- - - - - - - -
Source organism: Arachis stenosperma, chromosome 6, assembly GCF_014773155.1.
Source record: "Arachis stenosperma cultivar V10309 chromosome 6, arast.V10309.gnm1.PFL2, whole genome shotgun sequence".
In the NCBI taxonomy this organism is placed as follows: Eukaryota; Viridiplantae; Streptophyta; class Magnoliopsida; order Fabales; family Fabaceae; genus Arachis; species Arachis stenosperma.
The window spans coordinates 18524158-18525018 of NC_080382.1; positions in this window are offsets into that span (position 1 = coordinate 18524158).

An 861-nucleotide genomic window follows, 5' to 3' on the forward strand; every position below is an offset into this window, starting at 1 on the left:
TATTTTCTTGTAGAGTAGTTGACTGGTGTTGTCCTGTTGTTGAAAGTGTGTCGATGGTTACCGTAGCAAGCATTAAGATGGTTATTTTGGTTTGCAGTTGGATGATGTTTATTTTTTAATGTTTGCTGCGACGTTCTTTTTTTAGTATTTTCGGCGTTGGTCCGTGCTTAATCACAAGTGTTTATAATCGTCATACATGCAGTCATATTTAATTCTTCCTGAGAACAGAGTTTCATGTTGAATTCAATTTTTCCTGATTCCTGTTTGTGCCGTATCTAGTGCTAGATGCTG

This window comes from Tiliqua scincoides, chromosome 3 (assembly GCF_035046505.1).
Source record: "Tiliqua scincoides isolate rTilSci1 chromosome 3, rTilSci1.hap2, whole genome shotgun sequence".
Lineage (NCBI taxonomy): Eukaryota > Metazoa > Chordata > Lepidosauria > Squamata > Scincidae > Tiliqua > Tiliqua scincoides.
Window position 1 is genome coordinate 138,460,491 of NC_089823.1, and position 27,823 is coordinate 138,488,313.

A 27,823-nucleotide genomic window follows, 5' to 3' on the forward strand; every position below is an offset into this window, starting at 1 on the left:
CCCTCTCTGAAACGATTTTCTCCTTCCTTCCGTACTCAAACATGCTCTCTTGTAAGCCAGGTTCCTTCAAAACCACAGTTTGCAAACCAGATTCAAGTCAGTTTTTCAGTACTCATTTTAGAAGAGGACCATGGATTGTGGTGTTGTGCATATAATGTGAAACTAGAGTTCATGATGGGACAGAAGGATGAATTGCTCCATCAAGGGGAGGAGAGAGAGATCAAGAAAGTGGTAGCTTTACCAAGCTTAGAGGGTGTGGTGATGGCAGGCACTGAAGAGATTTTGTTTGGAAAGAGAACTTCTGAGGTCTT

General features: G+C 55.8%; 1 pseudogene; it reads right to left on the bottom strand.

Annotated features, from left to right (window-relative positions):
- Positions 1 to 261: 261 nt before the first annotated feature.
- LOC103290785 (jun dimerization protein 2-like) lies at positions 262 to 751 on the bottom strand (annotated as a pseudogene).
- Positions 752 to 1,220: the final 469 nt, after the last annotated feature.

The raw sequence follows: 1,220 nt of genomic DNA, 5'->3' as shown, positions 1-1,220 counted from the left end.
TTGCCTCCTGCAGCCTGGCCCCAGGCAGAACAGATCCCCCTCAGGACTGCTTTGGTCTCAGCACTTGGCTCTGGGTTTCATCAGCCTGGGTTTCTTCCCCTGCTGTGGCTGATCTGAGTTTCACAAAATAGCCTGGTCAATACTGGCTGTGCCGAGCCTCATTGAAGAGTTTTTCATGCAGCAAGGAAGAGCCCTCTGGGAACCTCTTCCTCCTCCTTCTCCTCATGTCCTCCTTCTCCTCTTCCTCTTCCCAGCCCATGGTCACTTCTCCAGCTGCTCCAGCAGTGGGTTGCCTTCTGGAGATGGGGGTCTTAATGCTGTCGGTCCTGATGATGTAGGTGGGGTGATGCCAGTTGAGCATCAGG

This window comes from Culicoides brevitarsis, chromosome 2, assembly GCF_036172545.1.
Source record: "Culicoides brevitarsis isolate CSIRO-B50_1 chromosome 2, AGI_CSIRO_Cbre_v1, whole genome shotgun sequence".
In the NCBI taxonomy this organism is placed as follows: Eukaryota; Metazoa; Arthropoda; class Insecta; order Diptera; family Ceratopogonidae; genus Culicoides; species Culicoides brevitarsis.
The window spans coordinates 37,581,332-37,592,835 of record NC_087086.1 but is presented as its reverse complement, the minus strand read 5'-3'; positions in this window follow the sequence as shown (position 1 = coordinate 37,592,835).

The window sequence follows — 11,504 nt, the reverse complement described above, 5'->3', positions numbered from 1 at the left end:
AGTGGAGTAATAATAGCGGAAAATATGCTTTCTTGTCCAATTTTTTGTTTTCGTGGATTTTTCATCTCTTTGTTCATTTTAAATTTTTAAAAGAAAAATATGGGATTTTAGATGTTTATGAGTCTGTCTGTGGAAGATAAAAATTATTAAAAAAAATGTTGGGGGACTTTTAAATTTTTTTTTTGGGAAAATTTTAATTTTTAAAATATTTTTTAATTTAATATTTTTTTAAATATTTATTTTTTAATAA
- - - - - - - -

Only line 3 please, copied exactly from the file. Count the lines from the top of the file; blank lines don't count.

In the NCBI taxonomy this organism is placed as follows: Eukaryota; Viridiplantae; Streptophyta; class Magnoliopsida; order Fabales; family Fabaceae; genus Arachis; species Arachis stenosperma.